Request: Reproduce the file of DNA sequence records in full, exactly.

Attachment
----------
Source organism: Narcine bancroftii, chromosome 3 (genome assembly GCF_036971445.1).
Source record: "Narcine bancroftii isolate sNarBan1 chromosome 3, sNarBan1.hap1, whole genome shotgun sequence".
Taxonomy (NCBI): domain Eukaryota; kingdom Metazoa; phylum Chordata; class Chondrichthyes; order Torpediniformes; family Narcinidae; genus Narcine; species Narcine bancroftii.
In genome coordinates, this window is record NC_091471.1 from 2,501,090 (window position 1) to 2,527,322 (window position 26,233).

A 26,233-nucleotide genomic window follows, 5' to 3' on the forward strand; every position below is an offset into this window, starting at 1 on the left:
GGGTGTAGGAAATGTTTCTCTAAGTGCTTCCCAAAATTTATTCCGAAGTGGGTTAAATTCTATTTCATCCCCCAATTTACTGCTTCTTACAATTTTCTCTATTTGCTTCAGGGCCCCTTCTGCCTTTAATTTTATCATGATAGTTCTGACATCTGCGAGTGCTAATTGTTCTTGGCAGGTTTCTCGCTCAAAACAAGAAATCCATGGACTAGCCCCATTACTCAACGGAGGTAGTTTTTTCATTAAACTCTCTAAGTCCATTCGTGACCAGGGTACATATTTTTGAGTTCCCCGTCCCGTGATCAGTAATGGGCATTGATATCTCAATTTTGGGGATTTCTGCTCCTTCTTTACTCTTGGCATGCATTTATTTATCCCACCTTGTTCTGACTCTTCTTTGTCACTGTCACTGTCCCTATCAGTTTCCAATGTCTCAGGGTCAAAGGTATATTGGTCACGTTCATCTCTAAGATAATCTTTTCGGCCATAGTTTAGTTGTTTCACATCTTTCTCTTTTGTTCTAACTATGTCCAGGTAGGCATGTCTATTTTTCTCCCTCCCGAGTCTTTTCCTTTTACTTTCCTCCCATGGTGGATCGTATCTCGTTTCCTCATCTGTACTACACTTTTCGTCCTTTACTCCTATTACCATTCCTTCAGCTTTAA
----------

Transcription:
Source organism: Narcine bancroftii, chromosome 3 (genome assembly GCF_036971445.1).
Source record: "Narcine bancroftii isolate sNarBan1 chromosome 3, sNarBan1.hap1, whole genome shotgun sequence".
Taxonomy (NCBI): domain Eukaryota; kingdom Metazoa; phylum Chordata; class Chondrichthyes; order Torpediniformes; family Narcinidae; genus Narcine; species Narcine bancroftii.
In genome coordinates, this window is record NC_091471.1 from 2,501,090 (window position 1) to 2,527,322 (window position 26,233).

A 26,233-nucleotide genomic window follows, 5' to 3' on the forward strand; every position below is an offset into this window, starting at 1 on the left:
GGGTGTAGGAAATGTTTCTCTAAGTGCTTCCCAAAATTTATTCCGAAGTGGGTTAAATTCTATTTCATCCCCCAATTTACTGCTTCTTACAATTTTCTCTATTTGCTTCAGGGCCCCTTCTGCCTTTAATTTTATCATGATAGTTCTGACATCTGCGAGTGCTAATTGTTCTTGGCAGGTTTCTCGCTCAAAACAAGAAATCCATGGACTAGCCCCATTACTCAACGGAGGTAGTTTTTTCATTAAACTCTCTAAGTCCATTCGTGACCAGGGTACATATTTTTGAGTTCCCCGTCCCGTGATCAGTAATGGGCATTGATATCTCAATTTTGGGGATTTCTGCTCCTTCTTTACTCTTGGCATGCATTTATTTATCCCACCTTGTTCTGACTCTTCTTTGTCACTGTCACTGTCCCTATCAGTTTCCAATGTCTCAGGGTCAAAGGTATATTGGTCACGTTCATCTCTAAGATAATCTTTTCGGCCATAGTTTAGTTGTTTCACATCTTTCTCTTTTGTTCTAACTATGTCCAGGTAGGCATGTCTATTTTTCTCCCTCCCGAGTCTTTTCCTTTTACTTTCCTCCCATGGTGGATCGTATCTCGTTTCCTCATCTGTACTACACTTTTCGTCCTTTACTCCTATTACCATTCCTTCAGCTTTAA